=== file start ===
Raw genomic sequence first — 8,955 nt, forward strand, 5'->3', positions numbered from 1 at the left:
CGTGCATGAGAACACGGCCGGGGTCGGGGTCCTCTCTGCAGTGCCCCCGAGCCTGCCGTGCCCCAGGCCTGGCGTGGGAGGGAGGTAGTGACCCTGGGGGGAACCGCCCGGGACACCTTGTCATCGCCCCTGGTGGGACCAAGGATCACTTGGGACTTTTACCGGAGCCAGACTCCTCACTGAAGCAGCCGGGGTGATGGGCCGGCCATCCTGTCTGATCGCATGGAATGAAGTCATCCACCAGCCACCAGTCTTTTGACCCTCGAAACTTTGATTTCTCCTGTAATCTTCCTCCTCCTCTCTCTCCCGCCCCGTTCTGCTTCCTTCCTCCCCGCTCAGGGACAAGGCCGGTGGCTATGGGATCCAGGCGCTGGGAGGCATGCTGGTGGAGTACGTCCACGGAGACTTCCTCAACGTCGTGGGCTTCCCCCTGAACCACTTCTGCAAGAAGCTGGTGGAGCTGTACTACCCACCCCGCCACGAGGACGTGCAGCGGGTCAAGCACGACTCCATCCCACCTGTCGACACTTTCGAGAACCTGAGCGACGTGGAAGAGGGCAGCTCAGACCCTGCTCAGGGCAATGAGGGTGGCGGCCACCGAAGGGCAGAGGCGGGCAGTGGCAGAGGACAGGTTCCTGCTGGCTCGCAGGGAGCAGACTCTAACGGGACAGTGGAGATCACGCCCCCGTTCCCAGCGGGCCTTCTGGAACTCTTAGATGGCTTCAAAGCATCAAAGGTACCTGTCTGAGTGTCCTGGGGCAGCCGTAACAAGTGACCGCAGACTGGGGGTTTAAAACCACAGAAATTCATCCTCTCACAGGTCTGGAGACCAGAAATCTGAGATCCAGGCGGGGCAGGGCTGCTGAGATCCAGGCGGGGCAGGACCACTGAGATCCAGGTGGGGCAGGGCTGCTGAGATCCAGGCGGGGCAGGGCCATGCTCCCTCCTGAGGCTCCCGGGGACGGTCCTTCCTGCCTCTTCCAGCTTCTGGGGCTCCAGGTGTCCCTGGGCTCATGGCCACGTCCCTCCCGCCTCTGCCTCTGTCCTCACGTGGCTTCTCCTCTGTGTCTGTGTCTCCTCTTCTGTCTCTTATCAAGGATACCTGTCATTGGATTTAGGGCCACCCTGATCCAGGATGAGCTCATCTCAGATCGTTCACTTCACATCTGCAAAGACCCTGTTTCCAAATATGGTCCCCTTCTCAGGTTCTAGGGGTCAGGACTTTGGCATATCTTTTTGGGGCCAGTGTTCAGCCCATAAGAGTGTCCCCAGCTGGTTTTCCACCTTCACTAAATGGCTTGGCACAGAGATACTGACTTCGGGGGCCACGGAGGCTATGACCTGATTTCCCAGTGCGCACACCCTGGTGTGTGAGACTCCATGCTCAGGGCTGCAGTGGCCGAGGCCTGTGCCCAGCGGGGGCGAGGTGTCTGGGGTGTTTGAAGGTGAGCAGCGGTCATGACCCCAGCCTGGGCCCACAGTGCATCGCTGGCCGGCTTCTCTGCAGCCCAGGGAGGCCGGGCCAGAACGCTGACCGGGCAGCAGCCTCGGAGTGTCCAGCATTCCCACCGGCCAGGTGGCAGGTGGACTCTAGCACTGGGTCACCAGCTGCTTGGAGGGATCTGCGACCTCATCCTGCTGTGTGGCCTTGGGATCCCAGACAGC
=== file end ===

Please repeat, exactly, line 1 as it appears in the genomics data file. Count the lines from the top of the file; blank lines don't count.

Raw genomic sequence first — 8,955 nt, forward strand, 5'->3', positions numbered from 1 at the left: